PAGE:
Co-Sponsored by the History Department at the University of Illinois at Chicago, Northern Illinois University, and the Labor and Working Class History Association
Friday, April 15, 2005
3:00pm-5:00pm, The Newberry Library
Big Labor's Golden Age?: Labor-Management Conflict and Class Politics in the 1950s Midwestern Heartland
David Anderson, Louisiana Tech University
This paper is part of the author's book in progress on labor-managment conflict in the midwestern heartland from the mid-1940s to the early 1960s, the supposed "Golden Age" of labor-management relations. The paper uses the 1955 Perfect Circle Strike and recent scholarship and memoirs on the post-World War II era to ask whether a labor-managment "social accord" existed during this time, to what extent the labor movement maintained its earlier militancy, and to what extent heartland residents shared the class and political consensus that conservative politicians today invoke when they utter the phrase "heartland values." The paper concludes that while the labor movement, as a whole, made significant gains during this period, it constituted less a "golden age" than the beginning of the right-wing political counteroffensive against unions and Midwestern liberalism.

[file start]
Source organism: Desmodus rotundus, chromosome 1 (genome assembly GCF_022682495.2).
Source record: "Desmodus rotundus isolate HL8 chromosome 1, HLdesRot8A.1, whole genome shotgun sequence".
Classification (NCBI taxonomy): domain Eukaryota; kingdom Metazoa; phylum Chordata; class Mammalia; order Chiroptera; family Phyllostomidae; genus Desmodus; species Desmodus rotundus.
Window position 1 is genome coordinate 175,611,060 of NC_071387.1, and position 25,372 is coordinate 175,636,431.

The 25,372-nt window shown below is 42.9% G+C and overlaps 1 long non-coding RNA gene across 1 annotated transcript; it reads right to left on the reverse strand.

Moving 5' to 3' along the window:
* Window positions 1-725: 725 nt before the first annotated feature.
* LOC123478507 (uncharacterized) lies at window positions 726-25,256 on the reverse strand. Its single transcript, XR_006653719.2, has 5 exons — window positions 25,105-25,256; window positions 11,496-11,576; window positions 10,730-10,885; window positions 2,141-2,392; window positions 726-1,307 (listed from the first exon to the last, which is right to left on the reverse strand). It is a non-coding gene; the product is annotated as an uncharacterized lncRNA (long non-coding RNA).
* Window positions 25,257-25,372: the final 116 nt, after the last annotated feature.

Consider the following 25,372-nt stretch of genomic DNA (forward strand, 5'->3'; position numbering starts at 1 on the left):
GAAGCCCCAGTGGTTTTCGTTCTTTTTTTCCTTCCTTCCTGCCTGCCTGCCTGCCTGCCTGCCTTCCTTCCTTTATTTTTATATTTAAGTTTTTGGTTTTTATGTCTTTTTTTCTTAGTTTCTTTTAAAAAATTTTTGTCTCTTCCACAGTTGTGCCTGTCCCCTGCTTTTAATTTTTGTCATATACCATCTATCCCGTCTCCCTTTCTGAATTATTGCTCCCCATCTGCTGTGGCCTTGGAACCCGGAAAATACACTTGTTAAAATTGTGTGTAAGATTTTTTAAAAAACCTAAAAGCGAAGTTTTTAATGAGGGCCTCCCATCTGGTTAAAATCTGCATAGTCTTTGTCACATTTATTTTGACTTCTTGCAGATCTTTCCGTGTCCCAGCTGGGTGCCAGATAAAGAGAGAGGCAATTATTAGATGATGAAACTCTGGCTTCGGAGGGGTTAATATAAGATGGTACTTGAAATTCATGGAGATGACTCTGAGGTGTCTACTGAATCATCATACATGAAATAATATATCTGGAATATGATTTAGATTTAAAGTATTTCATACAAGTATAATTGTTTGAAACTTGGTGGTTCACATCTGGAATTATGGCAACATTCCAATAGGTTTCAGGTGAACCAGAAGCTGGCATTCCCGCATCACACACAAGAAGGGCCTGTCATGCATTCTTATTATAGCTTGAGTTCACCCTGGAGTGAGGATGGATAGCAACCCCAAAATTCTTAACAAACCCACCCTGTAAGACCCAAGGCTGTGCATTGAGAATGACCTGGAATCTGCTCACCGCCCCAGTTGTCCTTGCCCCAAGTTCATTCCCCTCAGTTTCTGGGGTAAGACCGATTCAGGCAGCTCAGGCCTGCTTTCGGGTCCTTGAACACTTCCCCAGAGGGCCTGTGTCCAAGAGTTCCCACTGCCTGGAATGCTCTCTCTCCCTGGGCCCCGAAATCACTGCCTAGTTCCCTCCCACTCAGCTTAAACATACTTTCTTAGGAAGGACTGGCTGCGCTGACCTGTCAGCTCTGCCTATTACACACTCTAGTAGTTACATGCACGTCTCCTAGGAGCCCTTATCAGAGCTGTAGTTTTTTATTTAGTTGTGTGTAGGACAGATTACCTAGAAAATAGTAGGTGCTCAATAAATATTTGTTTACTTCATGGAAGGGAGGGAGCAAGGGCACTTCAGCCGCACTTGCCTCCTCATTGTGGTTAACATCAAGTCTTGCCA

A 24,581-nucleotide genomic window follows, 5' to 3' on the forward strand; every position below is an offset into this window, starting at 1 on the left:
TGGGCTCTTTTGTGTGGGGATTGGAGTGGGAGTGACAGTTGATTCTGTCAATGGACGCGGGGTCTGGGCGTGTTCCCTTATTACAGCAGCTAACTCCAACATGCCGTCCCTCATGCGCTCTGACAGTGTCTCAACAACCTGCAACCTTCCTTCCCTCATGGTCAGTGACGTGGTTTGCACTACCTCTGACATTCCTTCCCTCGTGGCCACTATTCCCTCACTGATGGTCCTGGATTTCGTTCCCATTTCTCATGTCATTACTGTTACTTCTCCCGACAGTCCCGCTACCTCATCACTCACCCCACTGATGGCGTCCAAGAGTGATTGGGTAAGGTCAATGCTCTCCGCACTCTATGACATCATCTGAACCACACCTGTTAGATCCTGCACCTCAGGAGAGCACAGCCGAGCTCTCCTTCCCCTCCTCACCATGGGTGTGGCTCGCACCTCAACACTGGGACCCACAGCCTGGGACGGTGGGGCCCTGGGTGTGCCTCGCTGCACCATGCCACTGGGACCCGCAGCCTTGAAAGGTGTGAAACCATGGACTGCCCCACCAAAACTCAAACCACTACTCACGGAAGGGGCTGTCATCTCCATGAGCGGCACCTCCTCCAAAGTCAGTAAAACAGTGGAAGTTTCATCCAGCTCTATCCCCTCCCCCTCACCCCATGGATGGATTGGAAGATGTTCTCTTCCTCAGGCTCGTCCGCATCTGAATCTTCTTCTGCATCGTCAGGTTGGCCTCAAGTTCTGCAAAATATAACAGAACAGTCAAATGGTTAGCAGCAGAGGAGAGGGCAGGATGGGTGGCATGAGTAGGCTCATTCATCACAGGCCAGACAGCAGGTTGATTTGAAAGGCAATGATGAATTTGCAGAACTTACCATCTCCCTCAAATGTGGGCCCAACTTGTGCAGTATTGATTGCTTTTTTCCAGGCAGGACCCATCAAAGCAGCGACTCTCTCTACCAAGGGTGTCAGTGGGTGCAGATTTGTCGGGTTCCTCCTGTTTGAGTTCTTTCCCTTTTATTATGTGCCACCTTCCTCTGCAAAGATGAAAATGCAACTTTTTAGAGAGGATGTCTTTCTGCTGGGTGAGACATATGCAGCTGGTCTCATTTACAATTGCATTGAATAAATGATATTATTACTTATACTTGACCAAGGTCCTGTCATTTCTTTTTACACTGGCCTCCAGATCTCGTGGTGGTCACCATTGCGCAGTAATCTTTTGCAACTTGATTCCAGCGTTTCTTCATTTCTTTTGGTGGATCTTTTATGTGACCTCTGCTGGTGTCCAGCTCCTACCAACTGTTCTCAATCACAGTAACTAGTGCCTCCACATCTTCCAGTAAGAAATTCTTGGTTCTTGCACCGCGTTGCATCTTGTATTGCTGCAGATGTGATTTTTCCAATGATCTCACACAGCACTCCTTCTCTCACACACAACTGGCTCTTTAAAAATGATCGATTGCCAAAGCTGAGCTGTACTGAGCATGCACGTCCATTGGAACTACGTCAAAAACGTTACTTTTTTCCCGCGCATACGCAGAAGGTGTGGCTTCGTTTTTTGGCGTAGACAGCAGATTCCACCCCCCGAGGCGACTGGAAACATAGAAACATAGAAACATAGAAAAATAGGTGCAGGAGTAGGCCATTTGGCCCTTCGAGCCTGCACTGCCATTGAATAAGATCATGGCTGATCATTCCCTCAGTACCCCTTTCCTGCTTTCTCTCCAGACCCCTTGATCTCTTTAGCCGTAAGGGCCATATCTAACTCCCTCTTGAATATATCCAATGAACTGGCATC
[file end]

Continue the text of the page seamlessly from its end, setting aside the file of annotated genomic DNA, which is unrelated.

Thomas Geoghegan, a Chicago lawyer and author of Which Side Are You On?, How to Be for Labor When It's Flat on It's Back, and In America's Court.
Wilson Warren, associate professor of history at Western Michigan University and author of Struggling with "Iowa's Pride": Labor Relations, Unionism, and Politics in the Rural Midwest Since 1877.
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